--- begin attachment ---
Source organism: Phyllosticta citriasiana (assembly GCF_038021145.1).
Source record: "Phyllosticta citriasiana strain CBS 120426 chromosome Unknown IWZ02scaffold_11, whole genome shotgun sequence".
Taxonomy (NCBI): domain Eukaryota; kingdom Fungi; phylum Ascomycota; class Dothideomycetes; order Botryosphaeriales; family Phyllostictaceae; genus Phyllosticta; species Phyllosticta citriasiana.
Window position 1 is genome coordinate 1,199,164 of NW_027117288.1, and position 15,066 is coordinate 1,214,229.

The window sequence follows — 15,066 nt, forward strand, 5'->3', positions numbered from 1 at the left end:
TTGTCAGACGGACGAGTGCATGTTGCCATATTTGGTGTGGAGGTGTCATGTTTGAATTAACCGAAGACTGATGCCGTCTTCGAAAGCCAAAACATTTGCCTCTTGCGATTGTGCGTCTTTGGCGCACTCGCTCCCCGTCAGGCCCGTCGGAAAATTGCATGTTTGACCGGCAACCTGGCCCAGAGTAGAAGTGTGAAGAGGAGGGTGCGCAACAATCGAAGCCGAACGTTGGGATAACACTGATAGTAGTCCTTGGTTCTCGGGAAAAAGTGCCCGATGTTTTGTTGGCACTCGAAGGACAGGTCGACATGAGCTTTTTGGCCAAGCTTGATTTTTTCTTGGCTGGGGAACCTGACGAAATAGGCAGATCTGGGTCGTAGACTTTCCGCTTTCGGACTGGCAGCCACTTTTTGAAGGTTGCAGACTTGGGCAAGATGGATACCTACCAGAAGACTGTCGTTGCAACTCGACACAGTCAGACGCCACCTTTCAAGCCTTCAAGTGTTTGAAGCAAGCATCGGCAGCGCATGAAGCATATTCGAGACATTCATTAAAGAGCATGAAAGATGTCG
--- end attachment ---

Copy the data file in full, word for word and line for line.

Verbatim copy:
Source organism: Phyllosticta citriasiana (assembly GCF_038021145.1).
Source record: "Phyllosticta citriasiana strain CBS 120426 chromosome Unknown IWZ02scaffold_11, whole genome shotgun sequence".
Taxonomy (NCBI): domain Eukaryota; kingdom Fungi; phylum Ascomycota; class Dothideomycetes; order Botryosphaeriales; family Phyllostictaceae; genus Phyllosticta; species Phyllosticta citriasiana.
Window position 1 is genome coordinate 1,199,164 of NW_027117288.1, and position 15,066 is coordinate 1,214,229.

The window sequence follows — 15,066 nt, forward strand, 5'->3', positions numbered from 1 at the left end:
TTGTCAGACGGACGAGTGCATGTTGCCATATTTGGTGTGGAGGTGTCATGTTTGAATTAACCGAAGACTGATGCCGTCTTCGAAAGCCAAAACATTTGCCTCTTGCGATTGTGCGTCTTTGGCGCACTCGCTCCCCGTCAGGCCCGTCGGAAAATTGCATGTTTGACCGGCAACCTGGCCCAGAGTAGAAGTGTGAAGAGGAGGGTGCGCAACAATCGAAGCCGAACGTTGGGATAACACTGATAGTAGTCCTTGGTTCTCGGGAAAAAGTGCCCGATGTTTTGTTGGCACTCGAAGGACAGGTCGACATGAGCTTTTTGGCCAAGCTTGATTTTTTCTTGGCTGGGGAACCTGACGAAATAGGCAGATCTGGGTCGTAGACTTTCCGCTTTCGGACTGGCAGCCACTTTTTGAAGGTTGCAGACTTGGGCAAGATGGATACCTACCAGAAGACTGTCGTTGCAACTCGACACAGTCAGACGCCACCTTTCAAGCCTTCAAGTGTTTGAAGCAAGCATCGGCAGCGCATGAAGCATATTCGAGACATTCATTAAAGAGCATGAAAGATGTCG